No matter where the waiter stands, he's in the wrong spot. He either hides behind a pillar, which irritates his boss. Or he's in the guests' way and they ask him to move. They're all here at the Café La Ópera to watch Argentina defeat the Netherlands on huge television screens.
But almost as quickly as the game begins, the Dutch are already dominating the game. Marta Tutak is the only person in the place still laughing -- and that only because she's arrived late and is clueless about the current state of play. "What's the score?" she asks, naively, before sitting down. "Nothing's happened yet," her neighbor says, before the dark-haired man introduces himself by his nickname, "El Negro."
After all, he and Marta will be good friends for the next 90 minutes. Both work just a few houses down from La Ópera, a typical corner café in the heart of Buenos Aires. The café is covered with wood panelling and the small square tables can be pushed apart or drawn together depending on the size of the crowd. The waiters are clad in shirts and bow-ties. At most times, there is only a single television in the café, and the Argentinian men here are masters at positioning their women with their backs to the TV set. She doesn't realize what's happening until she's already seated and her counterpart is staring past her, blissfully unaware of anything but the match playing on the screen in front of him.
But today their ploy doesn't seem to be working -- the women also have their eyes firmly glued to the TV. It's 4 p.m. in Buenos Aires. Most people in the café are drinking coffee, but others order beer. They've come here directly after work, still wearing their suits. There's even a Jew wearing a skullcap in the front row. Marta is a psychologist; Ricardo Gonzales, "El Negro," is a legal advisor. At the next table there are five accountants who were given the afternoon off because of the game.
Playing with Pelé
"I know a lot about football, I used to play professionally," El Negro says. "I played in Uruguay and Brazil. After that, I opened a football school with Lalo, Maradona's brother."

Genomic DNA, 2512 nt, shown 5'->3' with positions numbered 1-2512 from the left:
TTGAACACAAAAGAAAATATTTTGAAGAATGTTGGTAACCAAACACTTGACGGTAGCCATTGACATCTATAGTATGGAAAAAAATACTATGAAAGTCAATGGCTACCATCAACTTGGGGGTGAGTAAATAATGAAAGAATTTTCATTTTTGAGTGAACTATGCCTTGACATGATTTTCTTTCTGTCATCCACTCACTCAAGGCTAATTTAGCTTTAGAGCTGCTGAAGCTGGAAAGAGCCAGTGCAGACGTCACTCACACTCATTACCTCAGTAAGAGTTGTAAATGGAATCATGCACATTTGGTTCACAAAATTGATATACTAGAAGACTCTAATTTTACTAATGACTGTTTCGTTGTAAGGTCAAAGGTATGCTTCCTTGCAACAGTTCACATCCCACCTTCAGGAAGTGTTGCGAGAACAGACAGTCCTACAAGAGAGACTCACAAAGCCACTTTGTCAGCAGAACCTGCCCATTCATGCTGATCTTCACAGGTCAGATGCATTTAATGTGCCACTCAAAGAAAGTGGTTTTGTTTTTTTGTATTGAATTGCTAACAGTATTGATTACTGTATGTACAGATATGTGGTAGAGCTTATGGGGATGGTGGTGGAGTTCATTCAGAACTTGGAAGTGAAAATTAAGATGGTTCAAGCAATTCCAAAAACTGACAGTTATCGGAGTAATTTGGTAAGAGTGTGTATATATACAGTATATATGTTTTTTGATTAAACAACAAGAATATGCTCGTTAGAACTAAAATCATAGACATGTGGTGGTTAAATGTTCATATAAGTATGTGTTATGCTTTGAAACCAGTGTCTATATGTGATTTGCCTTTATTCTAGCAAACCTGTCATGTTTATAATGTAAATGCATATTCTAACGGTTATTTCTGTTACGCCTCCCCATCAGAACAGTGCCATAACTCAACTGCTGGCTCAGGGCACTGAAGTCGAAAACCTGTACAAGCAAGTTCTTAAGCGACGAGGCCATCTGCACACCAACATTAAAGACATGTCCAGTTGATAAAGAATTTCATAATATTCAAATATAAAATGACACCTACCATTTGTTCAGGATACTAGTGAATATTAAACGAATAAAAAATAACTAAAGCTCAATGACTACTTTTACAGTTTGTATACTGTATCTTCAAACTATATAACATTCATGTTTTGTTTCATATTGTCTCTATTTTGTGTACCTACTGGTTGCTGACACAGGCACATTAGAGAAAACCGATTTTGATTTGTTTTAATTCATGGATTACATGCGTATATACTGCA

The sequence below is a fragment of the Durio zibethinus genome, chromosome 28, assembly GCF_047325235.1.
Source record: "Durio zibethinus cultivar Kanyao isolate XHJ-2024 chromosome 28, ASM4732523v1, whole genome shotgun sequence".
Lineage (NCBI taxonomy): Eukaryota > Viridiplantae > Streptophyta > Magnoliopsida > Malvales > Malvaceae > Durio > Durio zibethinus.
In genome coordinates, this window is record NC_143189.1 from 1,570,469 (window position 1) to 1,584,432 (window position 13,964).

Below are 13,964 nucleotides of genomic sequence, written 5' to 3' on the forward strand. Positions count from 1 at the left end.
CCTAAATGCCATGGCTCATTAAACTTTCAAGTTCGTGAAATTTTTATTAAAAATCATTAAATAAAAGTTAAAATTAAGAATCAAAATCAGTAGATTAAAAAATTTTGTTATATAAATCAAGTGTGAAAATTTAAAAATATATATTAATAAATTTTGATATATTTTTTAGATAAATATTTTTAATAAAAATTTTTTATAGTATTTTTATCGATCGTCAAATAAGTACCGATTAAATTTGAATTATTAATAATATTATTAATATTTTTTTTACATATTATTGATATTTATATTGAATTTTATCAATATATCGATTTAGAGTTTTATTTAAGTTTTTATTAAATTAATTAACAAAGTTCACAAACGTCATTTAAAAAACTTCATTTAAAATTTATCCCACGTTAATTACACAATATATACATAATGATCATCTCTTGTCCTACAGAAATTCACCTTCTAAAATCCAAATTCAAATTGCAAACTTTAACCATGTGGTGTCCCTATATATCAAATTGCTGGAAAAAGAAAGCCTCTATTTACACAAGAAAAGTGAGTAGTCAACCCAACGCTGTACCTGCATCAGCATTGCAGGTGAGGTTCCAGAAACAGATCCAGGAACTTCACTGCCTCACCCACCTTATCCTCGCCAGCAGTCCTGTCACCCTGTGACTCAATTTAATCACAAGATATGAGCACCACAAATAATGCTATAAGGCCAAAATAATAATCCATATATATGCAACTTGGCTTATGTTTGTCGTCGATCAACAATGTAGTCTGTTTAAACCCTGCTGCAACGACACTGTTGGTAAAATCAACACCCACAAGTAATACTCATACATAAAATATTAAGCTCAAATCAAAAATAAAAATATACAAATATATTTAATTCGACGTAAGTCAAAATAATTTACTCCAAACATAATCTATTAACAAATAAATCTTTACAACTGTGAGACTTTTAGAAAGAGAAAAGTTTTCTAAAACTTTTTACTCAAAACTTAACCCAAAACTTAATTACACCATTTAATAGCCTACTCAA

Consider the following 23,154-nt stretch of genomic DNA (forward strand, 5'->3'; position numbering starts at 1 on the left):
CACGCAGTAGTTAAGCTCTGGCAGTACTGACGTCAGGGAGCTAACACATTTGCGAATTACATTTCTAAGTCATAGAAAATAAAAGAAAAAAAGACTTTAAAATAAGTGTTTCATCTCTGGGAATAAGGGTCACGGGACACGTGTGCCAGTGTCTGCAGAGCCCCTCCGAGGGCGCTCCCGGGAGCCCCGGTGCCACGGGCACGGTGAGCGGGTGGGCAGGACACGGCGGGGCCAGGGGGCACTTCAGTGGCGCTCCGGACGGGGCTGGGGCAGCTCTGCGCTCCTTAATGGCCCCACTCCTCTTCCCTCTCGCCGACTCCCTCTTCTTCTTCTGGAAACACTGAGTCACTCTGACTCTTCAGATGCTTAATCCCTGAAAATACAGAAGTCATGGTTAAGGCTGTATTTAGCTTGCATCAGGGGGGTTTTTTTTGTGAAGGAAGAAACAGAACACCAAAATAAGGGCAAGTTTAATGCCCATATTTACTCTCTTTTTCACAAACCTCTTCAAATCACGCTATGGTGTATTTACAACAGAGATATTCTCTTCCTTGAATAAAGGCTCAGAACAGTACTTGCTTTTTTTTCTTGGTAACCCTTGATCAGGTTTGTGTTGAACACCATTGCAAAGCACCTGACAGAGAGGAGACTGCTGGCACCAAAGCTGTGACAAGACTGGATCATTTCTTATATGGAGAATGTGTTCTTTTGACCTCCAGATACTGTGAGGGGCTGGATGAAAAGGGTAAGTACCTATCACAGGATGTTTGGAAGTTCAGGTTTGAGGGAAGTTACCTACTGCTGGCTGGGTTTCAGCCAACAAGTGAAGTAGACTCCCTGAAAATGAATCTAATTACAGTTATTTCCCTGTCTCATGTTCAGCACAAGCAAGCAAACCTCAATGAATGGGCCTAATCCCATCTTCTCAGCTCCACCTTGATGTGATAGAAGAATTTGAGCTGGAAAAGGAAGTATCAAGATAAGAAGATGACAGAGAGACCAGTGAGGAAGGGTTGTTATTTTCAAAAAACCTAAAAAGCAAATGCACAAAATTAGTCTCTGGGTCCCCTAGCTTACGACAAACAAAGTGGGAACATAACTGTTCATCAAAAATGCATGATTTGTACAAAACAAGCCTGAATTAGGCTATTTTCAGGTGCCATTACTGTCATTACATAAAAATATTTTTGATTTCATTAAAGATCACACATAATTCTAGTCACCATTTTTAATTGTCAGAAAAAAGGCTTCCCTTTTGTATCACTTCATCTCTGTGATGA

"I guess I'm sitting next to the right person then," Marta says, without taking her eyes off the screen. El Negro rattles off a list of famous players he's trained with. There was Pelé, when El Negro was 13. "He plays the ball with his head without closing his eyes," he recalls. With Maradona, who came to the opening day of El Negro's football school. When asked which superstar he thought was better on the pitch, he acts as if it would be heresy to give an answer. "That's like asking who is nicer: Buddha or Gandhi," he says. "Both are unbelievable."
"I can't see anything but orange," Marta complains, as she looks up at the sea of Dutch jerseys on the TV screen. "That's because they move in blocks. Our team has more individualists," explains El Negro. "If this works out, we'll go celebrate at the Obelisk later." The Obelisk on the eight-lane Avenue of the Ninth of July is Buenos Aires's most famous landmark. After each game, the fans of the winning team congregate here to celebrate.
Argentinian striker Carlos Tevez shoots, his twisted shot barely misses the goal. The fans at La Ópera jump up, throw their hands in the air and shout, "Oooooh!"
"The Dutch play better as a team," El Negro says, offering a bit of instant analysis. Then the half-time whistle blows and the players return to their locker rooms goalless.
During the break, Marta and El Negro drink a Cortado, an espresso with frothed milk on top. They talk about the integrating effect that football has on problem kids. During the second half, the mood is subdued. "The teams are equally strong. If one of them scored now, it would be unfair," Marta says.
"That would be a shooting star"
Would an Argentinian victory make him proud? "That would be like a shooting star: brief happiness," he says. "But I cannot be proud of Argentina as long as there are children dying from hunger and 5 million people are out of work," he says. Marta agrees, "Newspapers say that Argentina has shown record growth since the end of the crisis: But who cares if the people cannot feel the effects?" She points to some street children who try to sneak a peak through the window at the television.
Then the final whistle blows. The fans are disappointed. "0-0," says El Negro. "I'll go back to work." Marta has also reconsidered and is going home rather than to the Obelisk. But despite the fact that the match has ended without a single goal, more than 1,500 fans still make their way to the Obelisk. They wave Argentinian flags, blow horns and set off fireworks -- all while chanting: "Olé, olé, olé. We'll be back, we'll be back to win, just like '86." Modesty is not an Argentinian trait.